The Myths And Truths Of The Much Maligned Singapore- Sri Lanka Trade Agreement

The Singapore Sri Lanka trade agreement was signed and sealed and now operational.

The Singapore-Sri Lanka Free Trade Agreement (SSLFTA), signed earlier this year has garnered much discussion in Sri Lankan business, political, and social circles. Free trade agreements are full of convoluted, technical jargon and in the absence of a clear communication strategy to explain its contents by the government to the public, the information gap is filled by others. Members of professional organizations such as the GMOA have been particularly vocal about this agreement. Unfortunately, much of what is being said by these representatives of professionals is rooted in falsehoods. I do not intend to question the motives behind these falsehoods, for they are, all honourable men. I write, not to disprove what these professionals have said, but to speak what I know.

Therefore, my intention is to simplify some of the technical details and provide some insight into the FTA by rooting the analysis in fact. To aid my case, I have often used screenshots from the original text of the agreement, which is freely available here.

One of the earliest criticisms of the agreement was that it applies to the entire territory of Sri Lanka, whereas it applies only to two a very small geographical spaces in Singapore. The text of the agreement state otherwise. As noted below, the agreement applies to the entire territory of both countries, including its air and sea space.

The only exceptions are in concern to special economic zones such as the Sentosa Island. These zones currently operate under separate economic conditions, albeit under Singaporean law. Similarly, once the Colombo Port City is developed, one could expect similar exemptions since investors in the Port City will likely be granted special economic conditions to improve the ease of doing business, whilst being under the Sri Lankan constitution.

One of the most misleading criticisms of the FTA is that foreigners can come to work in Sri Lanka by getting Singaporean permanent residency. This is a complete falsehood.

Whereas the agreement applies to citizens of Sri Lanka, it applies to both citizens and permanent residents (PR) of Singapore. The extension of this agreement to permanent residents has caused concerns that other nationals (e.g. Indians and Bangladeshis) will exploit the agreement to gain access to Sri Lanka by gaining PR in Singapore. PR holders in Singapore are seen as economic agents. Therefore, such a privilege is granted by the Singaporean government to only a select few; either through its Global Investor Programme (GIP) or as a high-skilled employee with a work permit. Under the GIP, one must invest S$ 2.5 million (approximately US$ 1.8 million) in a business or GIP-approved fund in Singapore. Alternatively, one must possess a work permit to be employed in the country and provide a variety of credentials to prove their economic value to the Singaporean economy (e.g. degree and institute from which they graduated, the length of physical stay in Singapore, etc.). As such, gaining PR status in Singapore is not as easy as one might lead you to believe.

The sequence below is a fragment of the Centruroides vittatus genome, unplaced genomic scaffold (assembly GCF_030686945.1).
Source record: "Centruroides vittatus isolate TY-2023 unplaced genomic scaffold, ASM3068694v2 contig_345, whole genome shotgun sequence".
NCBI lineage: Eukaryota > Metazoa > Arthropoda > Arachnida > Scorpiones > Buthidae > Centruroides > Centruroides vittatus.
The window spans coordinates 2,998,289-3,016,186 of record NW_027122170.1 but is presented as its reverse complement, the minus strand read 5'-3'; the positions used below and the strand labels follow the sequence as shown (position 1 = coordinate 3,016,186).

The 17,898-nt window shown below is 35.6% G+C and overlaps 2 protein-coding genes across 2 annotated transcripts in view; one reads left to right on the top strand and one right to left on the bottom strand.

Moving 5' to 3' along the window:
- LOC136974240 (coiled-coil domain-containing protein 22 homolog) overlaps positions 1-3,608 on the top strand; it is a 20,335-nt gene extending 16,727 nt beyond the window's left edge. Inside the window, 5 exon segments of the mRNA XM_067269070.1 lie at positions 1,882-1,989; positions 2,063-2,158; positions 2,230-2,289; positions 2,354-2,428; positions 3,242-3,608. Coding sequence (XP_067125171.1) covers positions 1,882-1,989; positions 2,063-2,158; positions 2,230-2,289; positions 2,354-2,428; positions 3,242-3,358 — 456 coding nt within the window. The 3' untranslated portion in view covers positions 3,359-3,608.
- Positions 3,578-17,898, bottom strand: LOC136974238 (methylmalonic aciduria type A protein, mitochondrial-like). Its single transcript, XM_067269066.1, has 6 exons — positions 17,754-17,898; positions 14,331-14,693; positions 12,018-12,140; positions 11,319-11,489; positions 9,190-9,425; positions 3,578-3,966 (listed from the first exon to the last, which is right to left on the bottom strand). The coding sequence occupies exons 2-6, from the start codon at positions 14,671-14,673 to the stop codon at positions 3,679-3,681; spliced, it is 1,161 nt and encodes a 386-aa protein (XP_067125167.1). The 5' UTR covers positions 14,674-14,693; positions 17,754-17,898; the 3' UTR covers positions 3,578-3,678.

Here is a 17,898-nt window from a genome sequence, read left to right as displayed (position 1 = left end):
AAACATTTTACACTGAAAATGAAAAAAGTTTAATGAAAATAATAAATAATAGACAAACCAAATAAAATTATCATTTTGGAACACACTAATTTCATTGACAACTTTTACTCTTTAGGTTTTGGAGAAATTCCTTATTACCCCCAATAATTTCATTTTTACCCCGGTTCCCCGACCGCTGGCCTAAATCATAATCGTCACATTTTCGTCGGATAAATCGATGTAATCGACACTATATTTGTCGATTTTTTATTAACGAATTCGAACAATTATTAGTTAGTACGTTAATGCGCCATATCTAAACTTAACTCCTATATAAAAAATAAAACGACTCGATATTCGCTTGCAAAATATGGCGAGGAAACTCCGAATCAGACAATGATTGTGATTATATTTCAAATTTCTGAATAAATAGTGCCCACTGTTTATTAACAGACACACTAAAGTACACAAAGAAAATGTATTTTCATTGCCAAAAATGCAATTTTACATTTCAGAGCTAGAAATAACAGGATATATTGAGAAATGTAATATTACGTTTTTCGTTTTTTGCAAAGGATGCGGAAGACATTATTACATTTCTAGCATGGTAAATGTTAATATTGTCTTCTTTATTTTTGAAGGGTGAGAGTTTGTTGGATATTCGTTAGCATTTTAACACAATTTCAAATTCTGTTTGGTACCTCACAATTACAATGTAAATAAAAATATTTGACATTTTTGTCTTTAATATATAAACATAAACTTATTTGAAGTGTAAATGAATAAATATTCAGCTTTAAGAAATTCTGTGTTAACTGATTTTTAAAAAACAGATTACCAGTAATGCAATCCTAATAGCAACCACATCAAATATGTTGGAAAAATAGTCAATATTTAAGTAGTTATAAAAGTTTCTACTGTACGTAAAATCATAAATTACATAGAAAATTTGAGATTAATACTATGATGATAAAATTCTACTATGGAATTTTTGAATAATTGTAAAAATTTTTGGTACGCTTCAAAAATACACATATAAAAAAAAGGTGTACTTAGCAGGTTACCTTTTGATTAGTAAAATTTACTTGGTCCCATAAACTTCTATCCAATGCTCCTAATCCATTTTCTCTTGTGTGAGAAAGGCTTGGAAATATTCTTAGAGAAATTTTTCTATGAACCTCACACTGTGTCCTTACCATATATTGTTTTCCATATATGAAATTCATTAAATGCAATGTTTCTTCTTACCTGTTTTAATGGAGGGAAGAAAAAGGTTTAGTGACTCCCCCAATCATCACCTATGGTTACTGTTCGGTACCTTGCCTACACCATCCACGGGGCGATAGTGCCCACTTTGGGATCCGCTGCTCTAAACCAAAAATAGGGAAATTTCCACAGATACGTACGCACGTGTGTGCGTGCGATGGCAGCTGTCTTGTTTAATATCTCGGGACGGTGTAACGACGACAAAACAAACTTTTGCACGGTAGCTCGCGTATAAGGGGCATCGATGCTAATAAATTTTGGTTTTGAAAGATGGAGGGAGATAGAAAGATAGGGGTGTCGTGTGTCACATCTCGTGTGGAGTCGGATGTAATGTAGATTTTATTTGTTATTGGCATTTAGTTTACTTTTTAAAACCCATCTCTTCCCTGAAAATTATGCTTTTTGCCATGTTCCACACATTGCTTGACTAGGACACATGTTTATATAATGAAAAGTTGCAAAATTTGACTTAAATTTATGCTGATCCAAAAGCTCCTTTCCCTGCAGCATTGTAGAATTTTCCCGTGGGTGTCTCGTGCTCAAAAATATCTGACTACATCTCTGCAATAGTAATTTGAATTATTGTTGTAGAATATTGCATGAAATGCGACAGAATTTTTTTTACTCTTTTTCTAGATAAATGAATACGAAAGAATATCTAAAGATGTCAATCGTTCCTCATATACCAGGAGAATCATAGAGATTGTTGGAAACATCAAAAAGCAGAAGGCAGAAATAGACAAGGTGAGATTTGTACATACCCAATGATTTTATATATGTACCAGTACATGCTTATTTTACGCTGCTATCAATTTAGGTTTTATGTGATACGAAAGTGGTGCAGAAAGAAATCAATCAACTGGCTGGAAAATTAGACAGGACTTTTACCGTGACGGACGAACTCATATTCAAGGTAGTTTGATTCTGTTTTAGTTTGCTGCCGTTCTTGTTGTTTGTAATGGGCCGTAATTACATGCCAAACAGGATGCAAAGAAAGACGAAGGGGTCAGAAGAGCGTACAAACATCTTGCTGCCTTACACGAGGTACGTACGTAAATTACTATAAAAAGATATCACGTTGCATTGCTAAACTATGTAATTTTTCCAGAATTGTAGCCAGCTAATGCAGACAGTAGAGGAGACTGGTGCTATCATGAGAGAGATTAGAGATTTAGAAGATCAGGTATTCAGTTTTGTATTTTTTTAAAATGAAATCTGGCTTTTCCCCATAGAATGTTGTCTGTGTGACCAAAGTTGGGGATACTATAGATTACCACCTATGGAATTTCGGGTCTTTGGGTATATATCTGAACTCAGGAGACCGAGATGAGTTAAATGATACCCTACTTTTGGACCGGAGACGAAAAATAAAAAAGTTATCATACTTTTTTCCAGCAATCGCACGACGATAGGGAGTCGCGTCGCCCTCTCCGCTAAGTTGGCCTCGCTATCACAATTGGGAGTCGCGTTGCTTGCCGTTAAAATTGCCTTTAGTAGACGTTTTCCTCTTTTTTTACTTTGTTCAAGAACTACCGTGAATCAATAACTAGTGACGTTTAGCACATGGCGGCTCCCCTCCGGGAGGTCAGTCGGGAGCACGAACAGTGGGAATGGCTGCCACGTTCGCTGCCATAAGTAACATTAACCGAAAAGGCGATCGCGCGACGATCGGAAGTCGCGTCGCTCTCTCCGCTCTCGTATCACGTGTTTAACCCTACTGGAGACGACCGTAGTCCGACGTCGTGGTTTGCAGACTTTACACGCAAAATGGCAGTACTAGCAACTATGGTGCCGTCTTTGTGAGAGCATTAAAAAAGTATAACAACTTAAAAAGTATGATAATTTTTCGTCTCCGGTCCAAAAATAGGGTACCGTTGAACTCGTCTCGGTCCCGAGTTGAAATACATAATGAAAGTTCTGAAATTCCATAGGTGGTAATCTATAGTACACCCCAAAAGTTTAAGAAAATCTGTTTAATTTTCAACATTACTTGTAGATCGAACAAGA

Moreover, recognise that Singapore has a fully-fledged social security programme that provides a high standard of subsidised education and healthcare to its citizens and permanent residents. Therefore, they have no incentive to waste government resources and grant PR status to individuals that cannot provide unique economic value to its economy. It is due to this exact purpose that the SSLFTA has been extended to Singaporean permanent residents as well. Many investors in Singapore’s SMEs and dynamic firms are permanent residents. Therefore, it would be counter-intuitive to exclude a valuable economic asset from the agreement.

Trade in Services

The SSLFTA is the first time that Sri Lanka has included the trade of services in an FTA. Global trade has evolved significantly since Sri Lanka last signed an FTA in the early 2000s. All new trade agreements signed between countries included both goods and services, since trade in services is becoming a more prominent tradable sector in countries, including Sri Lanka. As such, in order to allow Sri Lankan industries in the services sector to benefit from better global linkages, it is vital that services are addressed in an FTA.

Unfortunately, unlike trade in goods, services include somewhat complex technical jargon. For instance, services are categorized into four modes and a lack of understanding about these specific modes appears to be the source of most falsehoods about the SSLFTA.

FTA’s are highly technical agreements. When they get caught up in political campaigns the ill-informed take over the discussion.